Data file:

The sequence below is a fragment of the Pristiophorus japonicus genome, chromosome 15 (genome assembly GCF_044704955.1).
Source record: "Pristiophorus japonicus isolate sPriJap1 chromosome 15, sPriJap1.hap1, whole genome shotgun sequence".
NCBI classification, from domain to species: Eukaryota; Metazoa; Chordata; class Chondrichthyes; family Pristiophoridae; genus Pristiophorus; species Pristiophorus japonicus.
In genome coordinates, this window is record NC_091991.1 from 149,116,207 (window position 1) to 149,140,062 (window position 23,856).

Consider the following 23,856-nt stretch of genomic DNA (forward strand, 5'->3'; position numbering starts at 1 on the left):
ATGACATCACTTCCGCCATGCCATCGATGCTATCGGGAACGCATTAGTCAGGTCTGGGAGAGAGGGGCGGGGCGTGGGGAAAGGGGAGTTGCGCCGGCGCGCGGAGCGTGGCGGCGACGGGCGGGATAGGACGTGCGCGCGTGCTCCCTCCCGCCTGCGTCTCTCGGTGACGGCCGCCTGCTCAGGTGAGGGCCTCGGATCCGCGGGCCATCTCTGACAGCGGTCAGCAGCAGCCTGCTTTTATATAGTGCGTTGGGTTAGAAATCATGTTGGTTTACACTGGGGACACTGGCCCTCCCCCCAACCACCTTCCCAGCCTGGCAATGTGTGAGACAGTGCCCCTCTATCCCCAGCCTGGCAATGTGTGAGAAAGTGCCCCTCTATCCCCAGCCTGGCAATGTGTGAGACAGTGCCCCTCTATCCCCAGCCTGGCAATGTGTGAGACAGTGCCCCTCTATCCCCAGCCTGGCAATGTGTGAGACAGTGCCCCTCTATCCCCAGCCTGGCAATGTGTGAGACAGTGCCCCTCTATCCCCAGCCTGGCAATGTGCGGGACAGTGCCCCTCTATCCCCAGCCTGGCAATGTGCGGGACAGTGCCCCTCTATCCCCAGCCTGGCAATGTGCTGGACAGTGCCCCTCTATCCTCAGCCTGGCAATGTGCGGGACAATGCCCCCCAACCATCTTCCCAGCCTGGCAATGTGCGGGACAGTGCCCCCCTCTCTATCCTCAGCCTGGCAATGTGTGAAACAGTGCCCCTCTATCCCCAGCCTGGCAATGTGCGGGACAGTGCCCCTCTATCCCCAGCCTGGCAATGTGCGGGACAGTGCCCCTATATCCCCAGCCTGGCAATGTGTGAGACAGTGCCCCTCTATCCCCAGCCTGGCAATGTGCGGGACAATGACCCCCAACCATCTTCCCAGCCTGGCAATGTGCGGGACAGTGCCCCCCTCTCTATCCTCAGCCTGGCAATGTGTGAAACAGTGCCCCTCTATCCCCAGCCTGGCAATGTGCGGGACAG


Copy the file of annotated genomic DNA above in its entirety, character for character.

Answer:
The sequence below is a fragment of the Pristiophorus japonicus genome, chromosome 15 (genome assembly GCF_044704955.1).
Source record: "Pristiophorus japonicus isolate sPriJap1 chromosome 15, sPriJap1.hap1, whole genome shotgun sequence".
NCBI classification, from domain to species: Eukaryota; Metazoa; Chordata; class Chondrichthyes; family Pristiophoridae; genus Pristiophorus; species Pristiophorus japonicus.
In genome coordinates, this window is record NC_091991.1 from 149,116,207 (window position 1) to 149,140,062 (window position 23,856).

Consider the following 23,856-nt stretch of genomic DNA (forward strand, 5'->3'; position numbering starts at 1 on the left):
ATGACATCACTTCCGCCATGCCATCGATGCTATCGGGAACGCATTAGTCAGGTCTGGGAGAGAGGGGCGGGGCGTGGGGAAAGGGGAGTTGCGCCGGCGCGCGGAGCGTGGCGGCGACGGGCGGGATAGGACGTGCGCGCGTGCTCCCTCCCGCCTGCGTCTCTCGGTGACGGCCGCCTGCTCAGGTGAGGGCCTCGGATCCGCGGGCCATCTCTGACAGCGGTCAGCAGCAGCCTGCTTTTATATAGTGCGTTGGGTTAGAAATCATGTTGGTTTACACTGGGGACACTGGCCCTCCCCCCAACCACCTTCCCAGCCTGGCAATGTGTGAGACAGTGCCCCTCTATCCCCAGCCTGGCAATGTGTGAGAAAGTGCCCCTCTATCCCCAGCCTGGCAATGTGTGAGACAGTGCCCCTCTATCCCCAGCCTGGCAATGTGTGAGACAGTGCCCCTCTATCCCCAGCCTGGCAATGTGTGAGACAGTGCCCCTCTATCCCCAGCCTGGCAATGTGTGAGACAGTGCCCCTCTATCCCCAGCCTGGCAATGTGCGGGACAGTGCCCCTCTATCCCCAGCCTGGCAATGTGCGGGACAGTGCCCCTCTATCCCCAGCCTGGCAATGTGCTGGACAGTGCCCCTCTATCCTCAGCCTGGCAATGTGCGGGACAATGCCCCCCAACCATCTTCCCAGCCTGGCAATGTGCGGGACAGTGCCCCCCTCTCTATCCTCAGCCTGGCAATGTGTGAAACAGTGCCCCTCTATCCCCAGCCTGGCAATGTGCGGGACAGTGCCCCTCTATCCCCAGCCTGGCAATGTGCGGGACAGTGCCCCTATATCCCCAGCCTGGCAATGTGTGAGACAGTGCCCCTCTATCCCCAGCCTGGCAATGTGCGGGACAATGACCCCCAACCATCTTCCCAGCCTGGCAATGTGCGGGACAGTGCCCCCCTCTCTATCCTCAGCCTGGCAATGTGTGAAACAGTGCCCCTCTATCCCCAGCCTGGCAATGTGCGGGACAG